Nesia Mhaka, Correspondent
In its quest to alleviate hunger and food shortages, the Government has engaged traditional leaders and urged them to challenge their communities to grow drought-resistant crops and short-season varieties to mitigate the effects of climate change.
The rapid pace at which climate change is taking place, combined with the increase in the global population and slow income growth, threatens food security.
Agriculture has proved to be extremely vulnerable to climate change as seen by the decline in food production over the past two decades.
High temperatures that are being experienced in most parts of the globe will eventually reduce yields of desirable crops, while encouraging weed and pest proliferation.
In May 2018, the Government of Zimbabwe successfully mobilised a US$3 million grant from the Green Climate Fund to create an enabling environment for climate change adaptation in Zimbabwe.
The funds are being channelled through a project called Building Capacity to Advance National Adaptation Planning Process in Zimbabwe 2019-2021, which is being carried out by the Ministry of Environment, Climate Change, Tourism and Hospitality Industry.
Speaking at the mainstreaming meeting on climate change adaptation and mitigation in Mashonaland Central Province last week, Chief Kandeya (Mr Petros Kamuviri) of Mt Darwin said farmers should take the changes in weather patterns seriously and shift towards drought-tolerant crop varieties.
“We are taking every opportunity to tell farmers in our communities to prioritise the growing of drought-resistant crop varieties, small grains and early maturing maize varieties.
“The rains are no longer reliable as they were in the past. They continue to be scarce every season. I urge all farmers in the country to focus more on short season seed varieties,” he said.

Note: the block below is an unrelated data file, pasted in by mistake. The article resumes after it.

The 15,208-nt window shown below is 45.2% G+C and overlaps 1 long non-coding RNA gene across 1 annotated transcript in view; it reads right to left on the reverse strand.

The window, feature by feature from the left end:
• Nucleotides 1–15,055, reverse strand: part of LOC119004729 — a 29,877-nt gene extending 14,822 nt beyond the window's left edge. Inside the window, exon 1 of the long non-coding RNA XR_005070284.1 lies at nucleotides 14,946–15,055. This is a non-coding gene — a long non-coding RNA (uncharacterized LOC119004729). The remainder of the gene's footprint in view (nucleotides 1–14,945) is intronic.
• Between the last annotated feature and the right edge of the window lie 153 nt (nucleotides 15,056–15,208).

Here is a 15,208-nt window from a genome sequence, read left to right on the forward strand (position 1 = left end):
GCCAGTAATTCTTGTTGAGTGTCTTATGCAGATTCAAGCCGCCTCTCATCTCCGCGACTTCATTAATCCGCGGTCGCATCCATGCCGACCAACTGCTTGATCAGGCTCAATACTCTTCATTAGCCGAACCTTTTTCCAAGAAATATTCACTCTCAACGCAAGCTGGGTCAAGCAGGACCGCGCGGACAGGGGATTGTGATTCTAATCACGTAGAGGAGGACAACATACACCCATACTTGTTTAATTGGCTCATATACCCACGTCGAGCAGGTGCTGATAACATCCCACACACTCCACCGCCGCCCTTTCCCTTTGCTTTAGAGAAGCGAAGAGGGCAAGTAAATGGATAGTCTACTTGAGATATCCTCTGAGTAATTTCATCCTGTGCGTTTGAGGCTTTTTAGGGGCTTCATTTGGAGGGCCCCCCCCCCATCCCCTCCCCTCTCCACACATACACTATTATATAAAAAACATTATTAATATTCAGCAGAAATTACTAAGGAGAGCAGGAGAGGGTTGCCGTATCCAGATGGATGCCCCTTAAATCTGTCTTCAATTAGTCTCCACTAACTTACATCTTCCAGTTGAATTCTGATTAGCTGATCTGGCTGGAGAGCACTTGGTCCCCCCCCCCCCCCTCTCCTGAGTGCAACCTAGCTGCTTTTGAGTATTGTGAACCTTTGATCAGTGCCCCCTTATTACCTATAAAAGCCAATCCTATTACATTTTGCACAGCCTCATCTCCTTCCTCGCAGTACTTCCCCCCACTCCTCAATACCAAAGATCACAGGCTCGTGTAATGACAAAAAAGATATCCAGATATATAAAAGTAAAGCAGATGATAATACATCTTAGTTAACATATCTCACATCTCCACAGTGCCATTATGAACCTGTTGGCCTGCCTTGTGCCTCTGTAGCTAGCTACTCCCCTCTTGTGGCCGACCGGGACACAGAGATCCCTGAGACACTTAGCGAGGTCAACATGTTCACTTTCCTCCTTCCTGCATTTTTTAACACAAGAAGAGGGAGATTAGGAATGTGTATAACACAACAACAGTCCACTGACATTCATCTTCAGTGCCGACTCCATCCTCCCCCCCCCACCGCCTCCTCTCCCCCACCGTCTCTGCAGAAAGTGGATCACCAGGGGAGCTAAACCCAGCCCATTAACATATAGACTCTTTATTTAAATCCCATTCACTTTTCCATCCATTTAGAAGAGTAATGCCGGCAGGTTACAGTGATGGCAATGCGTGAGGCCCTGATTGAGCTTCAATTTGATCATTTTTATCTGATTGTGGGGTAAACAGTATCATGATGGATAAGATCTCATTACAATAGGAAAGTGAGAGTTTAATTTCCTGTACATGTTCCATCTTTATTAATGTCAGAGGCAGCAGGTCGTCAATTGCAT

He added that the knowledge and skills empowering programmes offered by the Government to farmers have to yield a positive result.
Mr Maxwell Dzapasi,a traditional leader in Muzarabani, urged farmers to work with agricultural extension officers for advice on how to produce more with low rainfall.
“Our communities are growing. The population is also growing, meaning we must be prepared to produce more food for the people, despite the changing climatic conditions.
“Farmers now need to adapt and to alleviate the effects of climate change. This season, we want to ensure our farmers work closely with their extension workers and input suppliers so that they buy the appropriate type of seed, which can withstand drought,” he said.
Chief Chipuriro (Mr Clever Mashiki) of Guruve also encouraged farmers to start implementing irrigation development on their farms or plots and to plant small grains, which he said were able to adapt to the dry season conditions.
“I urge farmers who are able to begin to implement irrigation development on their farms and to try to plant small grains, which are drought-resistant compared to other varieties.
“This will help in maintaining their yield targets even if there is low rainfall,” he said.
Speaking during the same event, Climate Change Department acting director Mr Tirivanhu Muhwati said in the context of unprecedented climate change and food insecurity, adaptation in agriculture systems was of paramount importance.
“The increase in greenhouse gas emissions is raising the earth’s temperature and the consequences include varying precipitation, extreme weather events (droughts and floods) and shifting of seasons. Climate change scenarios show a drying trend and, as a result, adaptation in the agricultural sector should focus on strategies to conserve moisture, promotion of conservation agriculture, improved short-season seed varieties and increased use of drought-resistant small grains is a key strategy,” he said.